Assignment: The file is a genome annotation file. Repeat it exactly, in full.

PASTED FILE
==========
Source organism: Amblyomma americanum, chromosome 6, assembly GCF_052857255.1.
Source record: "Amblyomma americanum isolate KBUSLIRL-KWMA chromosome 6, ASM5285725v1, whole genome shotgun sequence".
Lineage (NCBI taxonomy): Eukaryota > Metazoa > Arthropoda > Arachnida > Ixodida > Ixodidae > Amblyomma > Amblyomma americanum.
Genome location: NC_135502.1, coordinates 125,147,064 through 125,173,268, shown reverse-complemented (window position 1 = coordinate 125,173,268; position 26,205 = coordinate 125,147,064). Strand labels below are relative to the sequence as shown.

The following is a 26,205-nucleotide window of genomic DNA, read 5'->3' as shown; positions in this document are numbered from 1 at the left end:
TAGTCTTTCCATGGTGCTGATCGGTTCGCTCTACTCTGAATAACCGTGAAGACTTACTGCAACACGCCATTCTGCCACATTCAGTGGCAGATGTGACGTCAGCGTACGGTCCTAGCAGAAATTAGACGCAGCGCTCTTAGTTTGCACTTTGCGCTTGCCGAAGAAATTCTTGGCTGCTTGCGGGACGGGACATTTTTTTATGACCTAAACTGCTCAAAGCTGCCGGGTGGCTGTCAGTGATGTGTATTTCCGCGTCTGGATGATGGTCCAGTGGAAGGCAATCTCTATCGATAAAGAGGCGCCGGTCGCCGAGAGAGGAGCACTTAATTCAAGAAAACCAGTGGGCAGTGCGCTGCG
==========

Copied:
Source organism: Amblyomma americanum, chromosome 6, assembly GCF_052857255.1.
Source record: "Amblyomma americanum isolate KBUSLIRL-KWMA chromosome 6, ASM5285725v1, whole genome shotgun sequence".
Lineage (NCBI taxonomy): Eukaryota > Metazoa > Arthropoda > Arachnida > Ixodida > Ixodidae > Amblyomma > Amblyomma americanum.
Genome location: NC_135502.1, coordinates 125,147,064 through 125,173,268, shown reverse-complemented (window position 1 = coordinate 125,173,268; position 26,205 = coordinate 125,147,064). Strand labels below are relative to the sequence as shown.

The following is a 26,205-nucleotide window of genomic DNA, read 5'->3' as shown; positions in this document are numbered from 1 at the left end:
TAGTCTTTCCATGGTGCTGATCGGTTCGCTCTACTCTGAATAACCGTGAAGACTTACTGCAACACGCCATTCTGCCACATTCAGTGGCAGATGTGACGTCAGCGTACGGTCCTAGCAGAAATTAGACGCAGCGCTCTTAGTTTGCACTTTGCGCTTGCCGAAGAAATTCTTGGCTGCTTGCGGGACGGGACATTTTTTTATGACCTAAACTGCTCAAAGCTGCCGGGTGGCTGTCAGTGATGTGTATTTCCGCGTCTGGATGATGGTCCAGTGGAAGGCAATCTCTATCGATAAAGAGGCGCCGGTCGCCGAGAGAGGAGCACTTAATTCAAGAAAACCAGTGGGCAGTGCGCTGCG